Wednesday, May 9, 2018

the wiles of curiosity

It seems to me that younger people lack curiosity. That statement alone should put anyone on guard: Everyone's curious, I imagine, but curiosity has implications, not the least of which is the sub-rosa premise that I-don't-know.

For a younger person who may already be floundering in a search for a well-tailored, savvy persona, not-knowing takes the stitches out of the cloth in hand: I'd rather be smart and knowledgeable and together (and thereby happy or at least look that way) than to be ignorant and somehow exposed as weak.

This morning I wondered where the word "gandy" came from in the descriptive role it played among the "gandy dancers." Gandy dancers were usually poor people who needed work and thus hired out to the railroad, straightening ties and rails. The group of (usually, but not always) men used chanting as a means of synchronizing their efforts. Blacks, Mexicans, Chinese, newly-arrived immigrants and yes, sometimes even women.

But who cares what "gandy" means or derives from? I care, because the work was hard and men in need of food money for their families found the pay better than in other venues. They actually did something. An "app" had not yet been fashioned.

Some quick research left me with no fixed answer about the word "gandy." And still "gandy dancer" is a descriptive that tickles my ivories. It has a lilt in its step, for me.

I have a gandy dancer's steel pole out in the shed -- bought it at a tag sale for $2 a number of years back. I love the heft of it and the stories it might tell, even if I lack the ears to hear them or the muscle to wield it. A great tool for leveraging heavy rock, for example.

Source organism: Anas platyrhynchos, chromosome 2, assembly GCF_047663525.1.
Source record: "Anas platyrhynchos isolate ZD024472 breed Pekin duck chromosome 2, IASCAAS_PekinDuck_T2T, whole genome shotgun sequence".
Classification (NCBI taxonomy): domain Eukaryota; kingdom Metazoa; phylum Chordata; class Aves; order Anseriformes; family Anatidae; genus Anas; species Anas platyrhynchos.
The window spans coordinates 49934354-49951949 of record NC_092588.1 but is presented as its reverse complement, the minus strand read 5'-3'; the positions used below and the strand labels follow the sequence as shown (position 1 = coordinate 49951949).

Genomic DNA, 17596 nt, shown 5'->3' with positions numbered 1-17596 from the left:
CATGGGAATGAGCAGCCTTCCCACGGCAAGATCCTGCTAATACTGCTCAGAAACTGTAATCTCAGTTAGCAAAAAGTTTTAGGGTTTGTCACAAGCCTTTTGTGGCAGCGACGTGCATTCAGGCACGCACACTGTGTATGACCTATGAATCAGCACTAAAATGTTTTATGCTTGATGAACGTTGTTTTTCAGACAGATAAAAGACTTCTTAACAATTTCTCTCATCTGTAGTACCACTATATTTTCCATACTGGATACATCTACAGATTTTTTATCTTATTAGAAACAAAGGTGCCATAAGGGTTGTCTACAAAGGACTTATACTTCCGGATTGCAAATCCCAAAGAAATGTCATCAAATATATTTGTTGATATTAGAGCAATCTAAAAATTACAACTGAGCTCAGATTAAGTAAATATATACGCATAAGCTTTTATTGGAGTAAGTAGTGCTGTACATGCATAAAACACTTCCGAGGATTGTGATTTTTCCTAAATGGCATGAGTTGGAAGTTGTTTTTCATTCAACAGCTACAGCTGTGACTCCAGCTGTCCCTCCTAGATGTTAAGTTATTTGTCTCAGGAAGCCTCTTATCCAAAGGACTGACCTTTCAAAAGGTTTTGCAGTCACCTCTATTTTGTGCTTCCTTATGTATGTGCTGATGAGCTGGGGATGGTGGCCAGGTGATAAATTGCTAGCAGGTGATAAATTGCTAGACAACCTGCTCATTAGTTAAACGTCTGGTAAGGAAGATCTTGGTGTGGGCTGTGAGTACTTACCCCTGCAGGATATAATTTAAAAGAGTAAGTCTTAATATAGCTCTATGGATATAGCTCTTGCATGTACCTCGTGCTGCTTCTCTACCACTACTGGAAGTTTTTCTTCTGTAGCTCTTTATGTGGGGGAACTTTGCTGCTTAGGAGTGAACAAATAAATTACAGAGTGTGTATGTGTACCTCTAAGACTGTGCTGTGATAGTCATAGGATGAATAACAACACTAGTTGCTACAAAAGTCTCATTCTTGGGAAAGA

But who breaks a sweat any longer? Yesterday, my younger son got a part time gig with a landscaper who needed some help. My son came home refreshed from the outdoors, the air, the movement and, dare I say it, the sweat. He said the walkway he was helping to rip up prior to laying a new one was made largely of brick and so he had no need of a gandy-dancer's pole, which I described despite his lack of curiosity.

In the news of late, U.S. President Donald Trump announced yesterday that his country would back away from a nuclear agreement that had been reached with Iran. The treaty, which lifts U.S. sanctions against Iran in exchange for a downsizing of nuclear experimentation, is reported near and far as having been observed by Iran. Inspectors have been allowed on sites. But Trump called it a bad deal and Israel's Benjamin Netanyahu called Iran a liar and ... well, even the first Bush who became president made it clear that he wanted to bring Iran to its knees. I suppose the uptick in potential violence in the Middle East will distract voters from the tax burden that was levied in December and benefits the companies that contribute to Republican causes.

If Israel can have nuclear weapons and the U.S. can have nuclear weapons and India can have nuclear weapons and Pakistan can have nuclear weapons and North Korea can have nuclear weapons ... on what grounds does one sovereign nation tell another to knock off the nuclear weapons? Weapons are the last option in the diplomatic arsenal, so ...?

The U.S. does not keep its word and as a result distances itself from allies which helped to broker the deal with Iran. The U.S. does not keep it's word.
WASHINGTON (AP) — President Donald Trump withdrew the U.S. from the landmark nuclear accord with Iran, abruptly restoring harsh sanctions in the most consequential foreign policy action of his presidency. He declared he was making the world safer, but he also deepened his isolation on the world stage and revived doubts about American credibility.
The 2015 agreement, which was negotiated by the Obama administration and included Germany, France and Britain, had lifted most U.S. and international economic sanctions against Iran. In exchange, Iran agreed to restrictions on its nuclear program, making it impossible to produce a bomb and establishing rigorous inspections.
Donald Trump is a man whose curiosity leads him to wonder about money, and not so much about those who will need to pony up.

Why is it that the longer anyone lives, the more shabby money appears?

... but that's just my question, the question I am curious about.

I wonder if we might reinvent the woodpile behind which dads used to take their erring sons for a good spanking.

Oh wait ... spanking is out of fashion and besides that, it might invoke a sweat.

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